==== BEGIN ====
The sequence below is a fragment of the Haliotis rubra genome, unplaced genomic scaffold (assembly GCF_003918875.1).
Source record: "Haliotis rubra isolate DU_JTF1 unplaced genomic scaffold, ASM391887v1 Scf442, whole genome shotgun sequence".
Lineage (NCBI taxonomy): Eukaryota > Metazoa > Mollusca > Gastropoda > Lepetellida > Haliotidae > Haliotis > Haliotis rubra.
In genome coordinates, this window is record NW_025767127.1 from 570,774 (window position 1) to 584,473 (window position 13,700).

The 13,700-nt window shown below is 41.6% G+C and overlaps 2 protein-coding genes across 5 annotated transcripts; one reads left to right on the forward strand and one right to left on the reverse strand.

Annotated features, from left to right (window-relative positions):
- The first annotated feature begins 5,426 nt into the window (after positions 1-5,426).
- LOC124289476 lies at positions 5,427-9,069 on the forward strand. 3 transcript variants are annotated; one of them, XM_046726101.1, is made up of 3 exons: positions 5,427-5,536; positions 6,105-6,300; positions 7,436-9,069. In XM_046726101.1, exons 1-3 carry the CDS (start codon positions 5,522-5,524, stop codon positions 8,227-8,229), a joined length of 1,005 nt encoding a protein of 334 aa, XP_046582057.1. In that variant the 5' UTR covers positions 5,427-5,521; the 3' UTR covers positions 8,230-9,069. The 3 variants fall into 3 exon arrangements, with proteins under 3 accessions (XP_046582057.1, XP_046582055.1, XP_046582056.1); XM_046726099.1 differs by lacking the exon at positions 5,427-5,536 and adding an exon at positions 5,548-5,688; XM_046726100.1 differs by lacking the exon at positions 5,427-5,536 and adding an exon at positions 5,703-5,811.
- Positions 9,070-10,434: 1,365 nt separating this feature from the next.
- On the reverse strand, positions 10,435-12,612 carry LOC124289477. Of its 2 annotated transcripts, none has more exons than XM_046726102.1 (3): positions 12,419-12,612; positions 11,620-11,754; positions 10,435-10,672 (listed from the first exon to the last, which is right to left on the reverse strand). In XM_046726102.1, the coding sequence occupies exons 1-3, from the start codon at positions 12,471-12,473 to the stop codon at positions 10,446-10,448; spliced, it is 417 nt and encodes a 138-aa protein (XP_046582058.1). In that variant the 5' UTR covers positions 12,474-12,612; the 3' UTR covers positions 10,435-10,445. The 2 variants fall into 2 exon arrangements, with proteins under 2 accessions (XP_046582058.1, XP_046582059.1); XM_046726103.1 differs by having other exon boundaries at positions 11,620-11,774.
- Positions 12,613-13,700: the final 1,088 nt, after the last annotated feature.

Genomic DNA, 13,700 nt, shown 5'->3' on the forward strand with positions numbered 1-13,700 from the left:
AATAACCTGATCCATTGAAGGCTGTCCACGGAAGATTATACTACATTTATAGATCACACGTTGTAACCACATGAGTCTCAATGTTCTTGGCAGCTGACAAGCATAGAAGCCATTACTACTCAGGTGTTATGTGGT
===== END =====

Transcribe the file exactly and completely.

The sequence below is a fragment of the Haliotis rubra genome, unplaced genomic scaffold (assembly GCF_003918875.1).
Source record: "Haliotis rubra isolate DU_JTF1 unplaced genomic scaffold, ASM391887v1 Scf442, whole genome shotgun sequence".
Lineage (NCBI taxonomy): Eukaryota > Metazoa > Mollusca > Gastropoda > Lepetellida > Haliotidae > Haliotis > Haliotis rubra.
In genome coordinates, this window is record NW_025767127.1 from 570,774 (window position 1) to 584,473 (window position 13,700).

The 13,700-nt window shown below is 41.6% G+C and overlaps 2 protein-coding genes across 5 annotated transcripts; one reads left to right on the forward strand and one right to left on the reverse strand.

Annotated features, from left to right (window-relative positions):
- The first annotated feature begins 5,426 nt into the window (after positions 1-5,426).
- LOC124289476 lies at positions 5,427-9,069 on the forward strand. 3 transcript variants are annotated; one of them, XM_046726101.1, is made up of 3 exons: positions 5,427-5,536; positions 6,105-6,300; positions 7,436-9,069. In XM_046726101.1, exons 1-3 carry the CDS (start codon positions 5,522-5,524, stop codon positions 8,227-8,229), a joined length of 1,005 nt encoding a protein of 334 aa, XP_046582057.1. In that variant the 5' UTR covers positions 5,427-5,521; the 3' UTR covers positions 8,230-9,069. The 3 variants fall into 3 exon arrangements, with proteins under 3 accessions (XP_046582057.1, XP_046582055.1, XP_046582056.1); XM_046726099.1 differs by lacking the exon at positions 5,427-5,536 and adding an exon at positions 5,548-5,688; XM_046726100.1 differs by lacking the exon at positions 5,427-5,536 and adding an exon at positions 5,703-5,811.
- Positions 9,070-10,434: 1,365 nt separating this feature from the next.
- On the reverse strand, positions 10,435-12,612 carry LOC124289477. Of its 2 annotated transcripts, none has more exons than XM_046726102.1 (3): positions 12,419-12,612; positions 11,620-11,754; positions 10,435-10,672 (listed from the first exon to the last, which is right to left on the reverse strand). In XM_046726102.1, the coding sequence occupies exons 1-3, from the start codon at positions 12,471-12,473 to the stop codon at positions 10,446-10,448; spliced, it is 417 nt and encodes a 138-aa protein (XP_046582058.1). In that variant the 5' UTR covers positions 12,474-12,612; the 3' UTR covers positions 10,435-10,445. The 2 variants fall into 2 exon arrangements, with proteins under 2 accessions (XP_046582058.1, XP_046582059.1); XM_046726103.1 differs by having other exon boundaries at positions 11,620-11,774.
- Positions 12,613-13,700: the final 1,088 nt, after the last annotated feature.

Genomic DNA, 13,700 nt, shown 5'->3' on the forward strand with positions numbered 1-13,700 from the left:
AATAACCTGATCCATTGAAGGCTGTCCACGGAAGATTATACTACATTTATAGATCACACGTTGTAACCACATGAGTCTCAATGTTCTTGGCAGCTGACAAGCATAGAAGCCATTACTACTCAGGTGTTATGTGGT